Here’s a cute little example of programming in HoTT that I worked out for a recent talk.

## Abstract Types

One of the main ideas used to structure large programs is *abstract types*. You give a specification for a component, and then you divide your program into two parts, the *client* and the *implementation*. In the latter, you implement the component with some concrete code that satisfies the specification. In the client, you use the functionality provided by the component—but, crucially, relying only on the spec, not the concrete implementation. This has lots of advantages: you can change each part independently; different people can work on each part simultaneously; when there’s a bug, you know who to blame….

Here’s a simple example, written in ML (I’ve included links to some lecture notes, in case there are people in the audience who would like more background on ML or on this kind of programming). The abstraction in question is that of a sequence, an ordered collection of values.

signature SEQ = sig type α seq val empty : α seq val single : α → α seq val append : α seq → α seq → α seq (* Behavior: map f < x1, ..., xn > = < f x1, ..., f xn > *) val map : (α → β) → (α seq → β seq) val reduce : (α → α → α) → α → α seq → α end

The first line says that for any type α there is a type `α seq`. There are various ways of building sequences: you can make an empty one, a 1-element one, and you can concatenate two of them. And there are some ways of processing them: `map` applies a function to each element; `reduce` applies a binary operation to pairs of elements (e.g., `reduce + 0` adds up all the elements in an `int seq`). I’ve given a behavioral spec for `map` only; in reality, you would say what the behavior of each operation is. A full sequence spec would have lots more operations, but hopefully you get the idea.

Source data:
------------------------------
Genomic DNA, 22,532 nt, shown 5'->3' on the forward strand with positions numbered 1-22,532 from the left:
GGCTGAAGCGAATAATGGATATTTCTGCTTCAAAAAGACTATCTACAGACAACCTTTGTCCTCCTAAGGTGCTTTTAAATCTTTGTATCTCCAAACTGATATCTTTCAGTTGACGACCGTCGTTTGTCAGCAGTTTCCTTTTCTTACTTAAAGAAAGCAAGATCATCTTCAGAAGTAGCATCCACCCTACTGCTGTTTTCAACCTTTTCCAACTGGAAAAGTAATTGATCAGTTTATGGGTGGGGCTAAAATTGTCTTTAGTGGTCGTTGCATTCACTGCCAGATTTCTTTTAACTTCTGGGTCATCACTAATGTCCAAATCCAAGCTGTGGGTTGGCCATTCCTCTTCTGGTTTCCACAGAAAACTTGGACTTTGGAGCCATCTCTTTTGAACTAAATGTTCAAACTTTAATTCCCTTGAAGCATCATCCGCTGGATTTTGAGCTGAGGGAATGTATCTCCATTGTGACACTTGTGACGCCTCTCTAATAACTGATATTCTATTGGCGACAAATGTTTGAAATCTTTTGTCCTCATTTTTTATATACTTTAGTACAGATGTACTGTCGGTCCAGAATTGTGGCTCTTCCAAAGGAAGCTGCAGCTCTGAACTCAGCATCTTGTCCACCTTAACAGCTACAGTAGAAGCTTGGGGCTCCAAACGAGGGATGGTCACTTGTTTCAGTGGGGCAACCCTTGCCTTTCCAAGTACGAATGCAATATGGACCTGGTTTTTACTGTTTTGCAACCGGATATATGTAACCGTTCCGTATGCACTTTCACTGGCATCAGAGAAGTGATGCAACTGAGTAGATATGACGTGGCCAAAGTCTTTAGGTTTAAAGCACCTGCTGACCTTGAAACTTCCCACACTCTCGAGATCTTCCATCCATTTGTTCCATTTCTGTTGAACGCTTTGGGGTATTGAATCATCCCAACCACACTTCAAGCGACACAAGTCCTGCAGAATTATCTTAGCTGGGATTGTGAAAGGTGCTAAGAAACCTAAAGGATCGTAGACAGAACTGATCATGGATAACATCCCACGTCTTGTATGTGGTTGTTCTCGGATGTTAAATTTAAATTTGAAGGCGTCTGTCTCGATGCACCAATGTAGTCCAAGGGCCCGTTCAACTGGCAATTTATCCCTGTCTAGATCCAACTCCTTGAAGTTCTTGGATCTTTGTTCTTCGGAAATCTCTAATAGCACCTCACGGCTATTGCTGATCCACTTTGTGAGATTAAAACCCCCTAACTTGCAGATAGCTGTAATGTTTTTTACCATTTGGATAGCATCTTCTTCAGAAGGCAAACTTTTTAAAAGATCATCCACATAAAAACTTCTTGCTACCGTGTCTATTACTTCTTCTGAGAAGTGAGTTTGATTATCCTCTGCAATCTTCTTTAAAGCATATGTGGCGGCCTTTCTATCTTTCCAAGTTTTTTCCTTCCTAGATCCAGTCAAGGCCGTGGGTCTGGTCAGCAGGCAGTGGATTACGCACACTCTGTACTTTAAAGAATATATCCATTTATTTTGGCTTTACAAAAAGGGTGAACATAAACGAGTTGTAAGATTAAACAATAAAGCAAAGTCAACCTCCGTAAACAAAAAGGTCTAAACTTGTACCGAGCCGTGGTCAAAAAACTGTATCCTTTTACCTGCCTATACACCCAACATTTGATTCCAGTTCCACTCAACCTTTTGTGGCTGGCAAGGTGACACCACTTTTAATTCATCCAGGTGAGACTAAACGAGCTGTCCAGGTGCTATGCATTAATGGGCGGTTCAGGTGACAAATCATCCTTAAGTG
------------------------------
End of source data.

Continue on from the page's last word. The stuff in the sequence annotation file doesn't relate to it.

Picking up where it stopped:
On the implementation side, you can do something simple, like implement sequences with lists:

structure ListSeq : SEQ = struct type α seq = α list val map = List.map ... end

or you might do something more complicated, like implementing sequences as some sort of tree or array for efficiency. Indeed, you can even give a parallel implementation of sequences

structure PSeq : SEQ = ...

where `map` applies `f` to each element in parallel, `reduce` computes on a tree, and so on. Using this implementation of sequences, you can exploit the parallelism available in a multicore machine or in a computer cluster, while writing exactly the same clean functional code that you would have written in a sequential program. We teach this idea of data parallelism in our first-year FP course and second-year algorithms and data structures course at CMU.

## Reasoning using Views

While abstract types get used all over ML and Haskell code, they are less common in dependently typed programming. Why? In simply-typed programming, it’s often good enough to have informal behavioral specs in comments (like `(* map f < x1, ..., xn > = < f x1, ..., f xn > *)`). But with dependent types, you usually need a formal behavioral spec for the component, in order to prove properties about the client code. One cheap (and common) solution is to avoid using abstract types, so that you can reason directly in terms of the implementation in the client code. But then you lose all the benefits of abstract types, and your reasoning is tied to a particular implementation! Moreover, it’s unclear how well this technique scales: as the implementation gets more sophisticated, the code often gets less useful for external reasoning in the client anyway (e.g., if you implement sequences with a balanced binary tree, your client code would need to talk about red-black invariants).